Jennifer: That's an excellent question. You’re remembering Crystal Kay, which is a multifamily community (here in Orange County as well). It's a great community and one of the homeowners invited me to come and take a look at one of the areas there that was underutilized. It's just basically a big dirt patch, and they wanted to try and do something more compelling with. As I was walking through, an elderly resident came up to me (and I love that she stopped and chatted with me) and started asking, “What are you doing? You have a clipboard and are taking pictures. What are you doing.” And it was lovely because I was able to get some inside information about what her community is really like. It was fascinating that one of the first things that she said was she is one of the only older residents that goes out and walks every day. She started listing several different people that she knows who are in her age that won’t leave their actual apartment. She said, “I don't know why they don't but they just do, and they don't feel safe. I go out, I do [feel safe].”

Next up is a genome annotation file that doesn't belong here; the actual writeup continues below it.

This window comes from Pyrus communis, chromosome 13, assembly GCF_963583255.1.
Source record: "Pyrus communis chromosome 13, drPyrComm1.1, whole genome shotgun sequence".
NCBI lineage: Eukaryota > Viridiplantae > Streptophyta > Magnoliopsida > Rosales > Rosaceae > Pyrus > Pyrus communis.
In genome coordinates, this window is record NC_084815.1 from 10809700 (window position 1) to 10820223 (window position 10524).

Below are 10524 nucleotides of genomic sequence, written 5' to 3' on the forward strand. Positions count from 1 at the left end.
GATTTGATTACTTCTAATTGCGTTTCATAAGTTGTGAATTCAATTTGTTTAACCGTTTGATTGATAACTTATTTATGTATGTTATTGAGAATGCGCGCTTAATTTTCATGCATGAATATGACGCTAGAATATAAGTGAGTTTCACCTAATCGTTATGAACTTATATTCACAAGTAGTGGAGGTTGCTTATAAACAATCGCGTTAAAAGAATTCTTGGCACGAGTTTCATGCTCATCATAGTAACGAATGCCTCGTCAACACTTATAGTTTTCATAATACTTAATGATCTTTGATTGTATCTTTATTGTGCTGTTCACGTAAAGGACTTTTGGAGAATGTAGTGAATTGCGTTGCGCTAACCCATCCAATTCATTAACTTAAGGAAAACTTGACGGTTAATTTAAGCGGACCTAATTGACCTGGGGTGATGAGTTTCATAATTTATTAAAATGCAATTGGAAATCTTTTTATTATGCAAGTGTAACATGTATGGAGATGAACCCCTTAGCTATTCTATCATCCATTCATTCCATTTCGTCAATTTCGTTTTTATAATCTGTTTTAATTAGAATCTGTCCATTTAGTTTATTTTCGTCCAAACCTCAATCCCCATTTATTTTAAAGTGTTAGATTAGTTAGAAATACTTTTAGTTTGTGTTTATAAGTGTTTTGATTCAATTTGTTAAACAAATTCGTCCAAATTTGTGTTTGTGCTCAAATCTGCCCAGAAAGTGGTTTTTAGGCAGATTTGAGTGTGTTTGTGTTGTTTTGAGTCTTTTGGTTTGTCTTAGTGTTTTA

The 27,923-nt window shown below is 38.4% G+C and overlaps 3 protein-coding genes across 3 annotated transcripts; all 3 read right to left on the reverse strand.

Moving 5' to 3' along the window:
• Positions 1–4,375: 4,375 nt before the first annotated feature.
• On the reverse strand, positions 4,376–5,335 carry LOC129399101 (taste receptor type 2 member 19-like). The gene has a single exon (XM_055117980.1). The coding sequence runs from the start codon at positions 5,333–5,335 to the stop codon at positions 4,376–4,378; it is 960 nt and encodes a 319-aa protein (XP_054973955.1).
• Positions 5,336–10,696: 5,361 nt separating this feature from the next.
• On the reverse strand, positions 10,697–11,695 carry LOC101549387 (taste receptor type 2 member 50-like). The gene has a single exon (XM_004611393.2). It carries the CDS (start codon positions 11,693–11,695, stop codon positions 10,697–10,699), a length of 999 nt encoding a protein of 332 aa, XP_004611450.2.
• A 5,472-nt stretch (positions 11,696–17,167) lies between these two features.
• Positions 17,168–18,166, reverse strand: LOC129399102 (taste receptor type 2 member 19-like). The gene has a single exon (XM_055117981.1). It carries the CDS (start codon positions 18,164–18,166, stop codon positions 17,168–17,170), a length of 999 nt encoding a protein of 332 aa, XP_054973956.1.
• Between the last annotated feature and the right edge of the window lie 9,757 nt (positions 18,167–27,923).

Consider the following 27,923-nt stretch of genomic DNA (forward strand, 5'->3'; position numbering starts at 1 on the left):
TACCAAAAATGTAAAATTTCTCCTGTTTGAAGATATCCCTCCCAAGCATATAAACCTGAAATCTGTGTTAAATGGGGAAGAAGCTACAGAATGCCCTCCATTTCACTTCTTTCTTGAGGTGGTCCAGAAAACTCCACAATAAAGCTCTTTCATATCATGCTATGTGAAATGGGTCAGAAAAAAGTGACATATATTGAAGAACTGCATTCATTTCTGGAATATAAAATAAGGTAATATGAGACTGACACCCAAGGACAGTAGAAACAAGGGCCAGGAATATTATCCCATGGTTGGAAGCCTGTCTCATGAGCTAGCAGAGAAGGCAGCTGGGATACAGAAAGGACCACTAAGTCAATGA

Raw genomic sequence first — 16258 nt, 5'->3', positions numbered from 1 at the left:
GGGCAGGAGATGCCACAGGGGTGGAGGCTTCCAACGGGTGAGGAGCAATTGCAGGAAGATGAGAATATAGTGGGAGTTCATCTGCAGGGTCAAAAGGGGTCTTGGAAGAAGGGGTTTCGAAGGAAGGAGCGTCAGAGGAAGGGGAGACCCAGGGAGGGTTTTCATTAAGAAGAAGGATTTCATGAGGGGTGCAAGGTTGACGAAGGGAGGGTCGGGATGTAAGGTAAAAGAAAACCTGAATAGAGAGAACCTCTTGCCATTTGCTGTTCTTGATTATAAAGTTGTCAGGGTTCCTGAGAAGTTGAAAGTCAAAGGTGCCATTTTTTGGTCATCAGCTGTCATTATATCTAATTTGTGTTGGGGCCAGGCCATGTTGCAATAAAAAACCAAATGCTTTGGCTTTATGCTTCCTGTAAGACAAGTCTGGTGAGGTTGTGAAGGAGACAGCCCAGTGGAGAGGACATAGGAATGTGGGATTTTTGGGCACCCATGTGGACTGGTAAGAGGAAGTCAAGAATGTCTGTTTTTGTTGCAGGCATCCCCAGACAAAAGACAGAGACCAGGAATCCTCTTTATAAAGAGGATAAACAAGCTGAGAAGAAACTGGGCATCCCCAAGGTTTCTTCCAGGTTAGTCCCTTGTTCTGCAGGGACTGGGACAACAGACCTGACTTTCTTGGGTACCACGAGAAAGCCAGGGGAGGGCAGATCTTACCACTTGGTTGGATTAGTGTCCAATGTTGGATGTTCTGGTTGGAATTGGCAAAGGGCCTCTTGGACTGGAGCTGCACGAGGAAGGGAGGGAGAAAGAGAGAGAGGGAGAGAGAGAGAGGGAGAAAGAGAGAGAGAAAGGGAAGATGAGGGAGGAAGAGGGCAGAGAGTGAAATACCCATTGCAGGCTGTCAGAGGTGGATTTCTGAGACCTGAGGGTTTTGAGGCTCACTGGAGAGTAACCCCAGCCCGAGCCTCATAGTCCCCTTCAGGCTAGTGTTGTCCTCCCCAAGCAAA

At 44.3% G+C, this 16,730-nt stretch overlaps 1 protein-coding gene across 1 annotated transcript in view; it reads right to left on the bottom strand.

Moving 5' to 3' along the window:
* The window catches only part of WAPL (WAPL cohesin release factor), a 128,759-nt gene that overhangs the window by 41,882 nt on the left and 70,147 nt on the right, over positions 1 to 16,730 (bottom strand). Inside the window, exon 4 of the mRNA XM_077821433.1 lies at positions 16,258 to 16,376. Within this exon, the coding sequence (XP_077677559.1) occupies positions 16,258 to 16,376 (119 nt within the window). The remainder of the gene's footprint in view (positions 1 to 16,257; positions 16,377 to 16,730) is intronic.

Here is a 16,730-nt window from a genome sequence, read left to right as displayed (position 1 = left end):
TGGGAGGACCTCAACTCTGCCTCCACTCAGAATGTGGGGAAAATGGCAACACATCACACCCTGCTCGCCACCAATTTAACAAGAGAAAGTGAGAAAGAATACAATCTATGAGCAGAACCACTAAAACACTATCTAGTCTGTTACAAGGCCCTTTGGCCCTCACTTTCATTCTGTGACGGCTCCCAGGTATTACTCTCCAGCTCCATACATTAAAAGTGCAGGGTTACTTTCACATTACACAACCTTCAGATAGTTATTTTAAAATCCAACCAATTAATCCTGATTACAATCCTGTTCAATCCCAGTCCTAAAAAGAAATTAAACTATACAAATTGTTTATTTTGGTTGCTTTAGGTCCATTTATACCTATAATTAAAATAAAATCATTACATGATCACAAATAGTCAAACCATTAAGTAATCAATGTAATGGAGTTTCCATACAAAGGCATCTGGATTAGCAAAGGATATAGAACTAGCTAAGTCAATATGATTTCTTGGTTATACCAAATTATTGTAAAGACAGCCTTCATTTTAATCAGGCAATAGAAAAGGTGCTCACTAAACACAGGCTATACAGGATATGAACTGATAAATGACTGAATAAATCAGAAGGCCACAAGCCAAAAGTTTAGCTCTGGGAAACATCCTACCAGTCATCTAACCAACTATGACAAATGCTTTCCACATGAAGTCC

I thought it so important because there are residents who really don't leave, and we might not know they're there because we're not knocking on their doors. But they're so profoundly isolated and what we're doing spatially is signaling to them how safe is this place is. Can we go out for a walk in the middle of the afternoon or should we stay behind locked doors?

Things like fences in this particular community there were tall iron fences with points facing out into the common areas; so it looked like prison fencing (is the way that I would have initially thought about). This fencing is just around the community pool, and I was asking my friend who lived there about crime and she said, “No! This is a really affluent neighborhood, I don’t know what’s going on.” Those are the things that (for the people who are making these decisions) don't necessarily notice the impact.